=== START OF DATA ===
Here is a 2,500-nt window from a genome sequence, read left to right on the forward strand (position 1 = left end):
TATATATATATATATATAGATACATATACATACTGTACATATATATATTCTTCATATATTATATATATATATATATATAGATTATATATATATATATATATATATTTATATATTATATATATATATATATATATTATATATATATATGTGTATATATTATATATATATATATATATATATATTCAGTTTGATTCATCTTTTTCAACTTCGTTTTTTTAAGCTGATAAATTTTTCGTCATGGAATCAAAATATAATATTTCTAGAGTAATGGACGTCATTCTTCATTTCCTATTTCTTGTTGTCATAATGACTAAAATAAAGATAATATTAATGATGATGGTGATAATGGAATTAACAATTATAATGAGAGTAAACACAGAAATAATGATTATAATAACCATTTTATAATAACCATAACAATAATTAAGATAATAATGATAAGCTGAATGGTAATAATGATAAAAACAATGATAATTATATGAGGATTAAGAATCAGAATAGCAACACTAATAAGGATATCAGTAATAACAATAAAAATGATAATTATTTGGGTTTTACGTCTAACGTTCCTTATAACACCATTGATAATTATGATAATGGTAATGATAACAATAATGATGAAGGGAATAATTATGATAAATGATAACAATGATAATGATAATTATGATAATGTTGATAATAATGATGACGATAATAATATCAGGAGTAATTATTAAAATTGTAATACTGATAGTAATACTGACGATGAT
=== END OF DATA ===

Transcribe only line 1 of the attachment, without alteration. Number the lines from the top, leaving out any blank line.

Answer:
Here is a 2,500-nt window from a genome sequence, read left to right on the forward strand (position 1 = left end):